Troutbirder II

Troutbirder II
Click on Mark Twain to jump to Troutbirders book review blog

Thursday, July 29, 2010

RBG

They are one of my favorite birds. They are not daily visitors at my feeder, but pop in and out all summer. Once a whole migrating flock stopped by to feed in the spring. More than a dozen at once. What a sight that was!

Friday, July 23, 2010

Giants Of The Earth?

This one is for Joan at http://saphotographs.blogspot.com/ Joan lives in South Africa and has two amazing blogs, mostly showing the flora and fauna of that beautiful country. Check them out!
I'd never seen them before but they are all around us this summer. They're called earwigs.
Oops wrong picture.
They're creeping crawly things, usually found hiding underneath. Baron's water dish, for example. They slither off at the slightest exposure and also try to sneak into the house.
They reportedly tunnel in thru the ears and nest in the brain. Take my word for it THIS IS A MYTH. They also DO NOT CARRY DISEASE.
With a rear mounted pincher they are scary to look at though. When I saw my first ones, my imagination got the best of me. Thinking they were babies, I recalled similar looking giant creatures in a movie, marauding through the streets of Japan & America, laying waste the countryside.
Size: "1"
Shape: Long, narrow
Color: Dark brown
Legs: 6
Wings: No
Antenna: Yes
Common Name: Earwig
Kindom: Animalia
Phylum: Arthropoda
Class: Insecta
Order: Dermaptera
Family: Forficulidae
Species: Forficula auricularia
Earwigs feed on leaves, flowers, fruits, mold and insects.

Mrs T has proposed dousing the house foundation with a pesticide. Being the "Green" member of the family, I've resisted that idea. Earwigs. Harmless, cute little bugs aren't they?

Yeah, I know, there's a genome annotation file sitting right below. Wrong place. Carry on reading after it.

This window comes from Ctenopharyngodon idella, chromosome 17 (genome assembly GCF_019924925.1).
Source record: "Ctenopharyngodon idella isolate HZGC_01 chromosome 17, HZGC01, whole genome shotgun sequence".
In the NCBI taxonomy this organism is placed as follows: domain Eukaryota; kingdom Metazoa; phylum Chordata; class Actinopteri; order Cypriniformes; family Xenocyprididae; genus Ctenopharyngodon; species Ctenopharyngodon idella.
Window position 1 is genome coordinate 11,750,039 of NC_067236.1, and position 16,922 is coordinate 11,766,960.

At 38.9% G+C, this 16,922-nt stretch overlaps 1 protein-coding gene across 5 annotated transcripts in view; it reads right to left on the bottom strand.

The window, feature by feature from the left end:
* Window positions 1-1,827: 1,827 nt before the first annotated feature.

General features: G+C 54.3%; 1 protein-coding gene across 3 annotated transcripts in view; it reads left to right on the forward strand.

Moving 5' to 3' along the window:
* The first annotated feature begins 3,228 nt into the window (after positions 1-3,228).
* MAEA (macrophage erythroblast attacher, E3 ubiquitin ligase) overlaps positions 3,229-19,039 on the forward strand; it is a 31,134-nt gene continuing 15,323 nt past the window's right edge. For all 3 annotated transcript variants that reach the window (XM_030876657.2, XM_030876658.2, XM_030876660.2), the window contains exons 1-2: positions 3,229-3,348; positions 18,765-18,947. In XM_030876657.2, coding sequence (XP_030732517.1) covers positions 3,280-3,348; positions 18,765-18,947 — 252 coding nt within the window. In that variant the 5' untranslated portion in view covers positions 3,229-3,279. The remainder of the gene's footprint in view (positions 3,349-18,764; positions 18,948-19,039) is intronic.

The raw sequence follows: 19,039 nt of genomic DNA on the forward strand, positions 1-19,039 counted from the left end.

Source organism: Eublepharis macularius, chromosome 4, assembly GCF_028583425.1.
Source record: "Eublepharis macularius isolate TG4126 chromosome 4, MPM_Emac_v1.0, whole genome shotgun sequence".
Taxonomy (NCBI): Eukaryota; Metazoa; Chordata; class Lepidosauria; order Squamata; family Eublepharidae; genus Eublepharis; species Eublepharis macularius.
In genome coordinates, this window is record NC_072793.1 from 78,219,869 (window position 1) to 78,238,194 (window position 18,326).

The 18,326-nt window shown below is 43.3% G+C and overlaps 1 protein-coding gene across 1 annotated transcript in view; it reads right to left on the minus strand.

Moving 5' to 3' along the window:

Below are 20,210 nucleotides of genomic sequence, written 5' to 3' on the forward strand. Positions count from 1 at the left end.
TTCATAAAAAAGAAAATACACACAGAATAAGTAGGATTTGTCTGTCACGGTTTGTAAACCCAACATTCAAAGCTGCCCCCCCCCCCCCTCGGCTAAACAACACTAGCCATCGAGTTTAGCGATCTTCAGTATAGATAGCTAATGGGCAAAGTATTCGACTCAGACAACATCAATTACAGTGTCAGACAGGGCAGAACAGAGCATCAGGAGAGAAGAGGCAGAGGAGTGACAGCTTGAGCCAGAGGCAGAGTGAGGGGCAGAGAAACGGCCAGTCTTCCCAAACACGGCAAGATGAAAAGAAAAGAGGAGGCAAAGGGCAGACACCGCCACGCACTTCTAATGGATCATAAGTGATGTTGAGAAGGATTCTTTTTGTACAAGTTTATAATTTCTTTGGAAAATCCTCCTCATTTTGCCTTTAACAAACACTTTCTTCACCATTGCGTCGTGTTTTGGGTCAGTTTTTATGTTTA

Wednesday, July 21, 2010

Our Neighbors

This old retired couple (us actually) got a new HD TV and signed up for hundreds of cable channels. Each summer some nearby goats have kids.
Now the we spend our evenings on the front porch...... watching the goats across the road. There are eleven of them including five kids. The kids romp and chase. They all (including kids) like to butt heads and climb on the various woods piles.
"This is more entertaining than anything on TV these days," one Troutbirder was heard to say.
Of course, what goes around, comes around, and so I've noticed some of our other neighbors have been watching us, as of late, as well.

Monday, July 19, 2010

In The Woods

I'm going trout fishing in the woods today. Would you like to come along?
You might want to click on the pictures for a close up view. Wouldn't want you to miss seeing a rock or stump, trip and fall now, would we?
These small valley's are carved by spring fed streams. Limestone bluff on one side, hardwood forest on the other. Feel how cold the water is. The trout thrive here.
Insect hatches often come off the riffles. Trout feed on them. But not today. I'll fish the quiet pools and deep edges along the banks.
It so quiet here in the woods. I rarely see anyone else. Lets sit on the bank and listen. Sometimes a doe and a fawn can be seen coming down for a drink. In the spring there are warblers everywhere.
Well, the fish weren't biting today. Still, I don't think our time was wasted. Do you?

Friday, July 16, 2010

Romance